• “According to the UN refugee agency, 710 people died or went missing in the eastern Mediterranean (i.e. around Greece and Cyprus) last year while trying to get to #EU. This means that the number has doubled compared to the previous year”. (Spiegel, Twitter)
  • Over the past three years, Greece has abandoned over 55,000 migrants to die on the Mediterranean Sea. There have been over 2,000 violent and illegal expulsions known as ‘drift-backs’ (Forensic Architecture, Forensis)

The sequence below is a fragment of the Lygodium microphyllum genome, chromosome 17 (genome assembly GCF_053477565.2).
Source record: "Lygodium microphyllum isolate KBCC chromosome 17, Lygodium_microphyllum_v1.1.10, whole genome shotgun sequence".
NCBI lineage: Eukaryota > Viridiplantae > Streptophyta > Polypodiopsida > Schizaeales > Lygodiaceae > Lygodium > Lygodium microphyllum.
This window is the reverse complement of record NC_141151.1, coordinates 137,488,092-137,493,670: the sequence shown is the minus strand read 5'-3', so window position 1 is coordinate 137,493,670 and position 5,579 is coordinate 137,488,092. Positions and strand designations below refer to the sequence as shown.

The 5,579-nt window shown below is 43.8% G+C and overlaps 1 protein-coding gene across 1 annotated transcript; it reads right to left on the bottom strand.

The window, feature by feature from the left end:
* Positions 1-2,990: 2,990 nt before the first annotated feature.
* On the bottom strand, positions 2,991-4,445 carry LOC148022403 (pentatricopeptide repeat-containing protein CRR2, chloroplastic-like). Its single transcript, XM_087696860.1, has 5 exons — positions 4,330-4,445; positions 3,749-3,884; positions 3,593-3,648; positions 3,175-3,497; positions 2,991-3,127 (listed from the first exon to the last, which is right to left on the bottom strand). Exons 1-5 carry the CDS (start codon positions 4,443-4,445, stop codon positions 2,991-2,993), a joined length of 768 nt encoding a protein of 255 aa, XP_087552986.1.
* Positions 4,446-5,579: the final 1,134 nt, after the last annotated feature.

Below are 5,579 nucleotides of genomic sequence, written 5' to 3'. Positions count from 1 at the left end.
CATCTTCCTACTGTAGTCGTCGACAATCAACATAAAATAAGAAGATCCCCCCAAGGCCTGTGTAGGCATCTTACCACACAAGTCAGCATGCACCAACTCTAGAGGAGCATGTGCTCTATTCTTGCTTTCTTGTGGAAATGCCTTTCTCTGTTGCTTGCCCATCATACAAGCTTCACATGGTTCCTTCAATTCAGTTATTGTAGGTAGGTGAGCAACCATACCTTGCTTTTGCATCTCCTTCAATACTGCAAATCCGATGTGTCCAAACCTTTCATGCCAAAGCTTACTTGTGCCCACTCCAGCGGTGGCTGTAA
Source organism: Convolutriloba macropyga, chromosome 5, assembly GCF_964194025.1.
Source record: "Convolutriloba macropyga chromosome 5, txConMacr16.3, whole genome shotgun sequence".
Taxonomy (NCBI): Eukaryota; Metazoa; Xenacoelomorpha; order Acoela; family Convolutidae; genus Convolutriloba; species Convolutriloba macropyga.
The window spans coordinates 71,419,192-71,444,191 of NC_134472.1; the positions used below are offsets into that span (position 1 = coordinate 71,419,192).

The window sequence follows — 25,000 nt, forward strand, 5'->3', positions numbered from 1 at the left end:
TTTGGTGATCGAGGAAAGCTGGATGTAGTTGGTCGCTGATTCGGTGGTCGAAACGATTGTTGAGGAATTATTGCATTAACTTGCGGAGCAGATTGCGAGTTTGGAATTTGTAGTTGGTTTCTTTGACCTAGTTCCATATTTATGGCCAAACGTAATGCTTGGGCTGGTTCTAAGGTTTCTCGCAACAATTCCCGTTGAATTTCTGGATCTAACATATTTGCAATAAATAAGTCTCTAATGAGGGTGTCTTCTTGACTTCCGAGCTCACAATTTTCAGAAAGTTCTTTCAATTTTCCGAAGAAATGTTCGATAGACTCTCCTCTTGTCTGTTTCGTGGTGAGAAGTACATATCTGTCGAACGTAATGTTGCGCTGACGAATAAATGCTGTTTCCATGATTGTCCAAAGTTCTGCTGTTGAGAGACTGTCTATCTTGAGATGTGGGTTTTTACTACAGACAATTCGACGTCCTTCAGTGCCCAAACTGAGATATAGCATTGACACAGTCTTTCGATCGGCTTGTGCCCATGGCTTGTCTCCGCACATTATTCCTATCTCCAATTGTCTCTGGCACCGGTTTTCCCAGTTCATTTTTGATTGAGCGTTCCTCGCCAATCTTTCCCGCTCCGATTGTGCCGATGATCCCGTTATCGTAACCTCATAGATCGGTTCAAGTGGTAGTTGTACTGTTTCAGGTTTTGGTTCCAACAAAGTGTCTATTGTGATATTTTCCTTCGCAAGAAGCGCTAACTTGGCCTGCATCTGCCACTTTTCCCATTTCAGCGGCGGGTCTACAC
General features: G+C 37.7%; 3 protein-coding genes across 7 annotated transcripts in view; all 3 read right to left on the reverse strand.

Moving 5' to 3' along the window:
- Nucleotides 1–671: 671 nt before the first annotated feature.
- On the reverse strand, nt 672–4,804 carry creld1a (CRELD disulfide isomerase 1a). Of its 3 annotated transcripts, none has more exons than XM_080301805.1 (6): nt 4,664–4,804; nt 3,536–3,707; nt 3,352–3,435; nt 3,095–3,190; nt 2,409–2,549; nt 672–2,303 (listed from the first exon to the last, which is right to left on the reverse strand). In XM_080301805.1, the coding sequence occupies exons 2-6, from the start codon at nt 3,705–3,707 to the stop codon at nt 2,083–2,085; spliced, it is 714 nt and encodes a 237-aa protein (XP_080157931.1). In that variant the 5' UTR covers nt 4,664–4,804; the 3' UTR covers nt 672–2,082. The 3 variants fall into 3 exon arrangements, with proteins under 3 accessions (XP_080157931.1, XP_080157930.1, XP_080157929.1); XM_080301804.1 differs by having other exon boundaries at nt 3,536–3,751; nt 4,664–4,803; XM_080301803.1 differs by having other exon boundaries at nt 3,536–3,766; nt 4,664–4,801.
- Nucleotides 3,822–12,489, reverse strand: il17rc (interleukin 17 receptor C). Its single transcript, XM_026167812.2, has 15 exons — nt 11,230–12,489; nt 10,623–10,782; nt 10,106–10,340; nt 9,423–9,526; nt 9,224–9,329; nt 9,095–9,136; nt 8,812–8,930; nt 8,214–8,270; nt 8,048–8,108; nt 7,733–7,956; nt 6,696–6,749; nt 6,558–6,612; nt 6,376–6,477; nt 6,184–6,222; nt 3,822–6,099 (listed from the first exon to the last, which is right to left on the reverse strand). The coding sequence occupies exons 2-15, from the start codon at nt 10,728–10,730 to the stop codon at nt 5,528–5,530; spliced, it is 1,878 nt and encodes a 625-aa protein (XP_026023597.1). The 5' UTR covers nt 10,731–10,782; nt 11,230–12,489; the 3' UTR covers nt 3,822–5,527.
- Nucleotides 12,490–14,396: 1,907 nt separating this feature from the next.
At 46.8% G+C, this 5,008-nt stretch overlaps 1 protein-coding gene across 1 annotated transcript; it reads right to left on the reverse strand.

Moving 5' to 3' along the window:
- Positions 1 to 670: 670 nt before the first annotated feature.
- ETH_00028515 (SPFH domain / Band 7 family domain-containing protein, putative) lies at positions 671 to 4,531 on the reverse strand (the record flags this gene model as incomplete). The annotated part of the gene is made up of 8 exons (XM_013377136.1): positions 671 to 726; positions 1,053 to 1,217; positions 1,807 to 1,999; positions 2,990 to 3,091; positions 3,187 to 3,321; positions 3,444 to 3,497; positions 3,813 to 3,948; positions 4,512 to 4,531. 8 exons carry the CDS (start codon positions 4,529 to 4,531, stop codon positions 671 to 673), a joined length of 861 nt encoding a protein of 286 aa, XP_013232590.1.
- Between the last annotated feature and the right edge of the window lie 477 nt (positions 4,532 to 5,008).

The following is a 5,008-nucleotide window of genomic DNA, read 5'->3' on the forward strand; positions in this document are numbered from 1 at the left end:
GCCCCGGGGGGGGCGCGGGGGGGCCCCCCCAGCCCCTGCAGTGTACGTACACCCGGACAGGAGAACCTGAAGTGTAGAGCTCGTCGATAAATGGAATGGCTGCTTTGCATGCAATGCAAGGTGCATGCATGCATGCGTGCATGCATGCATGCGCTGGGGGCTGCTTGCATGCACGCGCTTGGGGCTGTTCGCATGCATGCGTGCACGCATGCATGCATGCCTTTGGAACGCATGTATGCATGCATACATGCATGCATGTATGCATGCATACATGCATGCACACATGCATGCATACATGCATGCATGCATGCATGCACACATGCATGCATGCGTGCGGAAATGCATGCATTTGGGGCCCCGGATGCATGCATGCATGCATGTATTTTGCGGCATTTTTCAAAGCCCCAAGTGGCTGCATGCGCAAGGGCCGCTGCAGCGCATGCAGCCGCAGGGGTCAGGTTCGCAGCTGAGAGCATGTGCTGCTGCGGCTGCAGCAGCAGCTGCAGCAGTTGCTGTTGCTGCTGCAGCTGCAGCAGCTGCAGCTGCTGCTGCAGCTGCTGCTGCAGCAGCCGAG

Weekly Links/Readings:

Note: it is obviously not exhaustive (and never will be), there’s far too much stuff out there. These are some pieces and links that I found important, interesting and/or relevant (not all pieces of news – already quoted above – but stuff that’s worth reading/checking out).

There could be even more to say or mention, but I’ll leave you with this for now!

I’ll see you next week, in the meantime and as always: Solidarity Forever!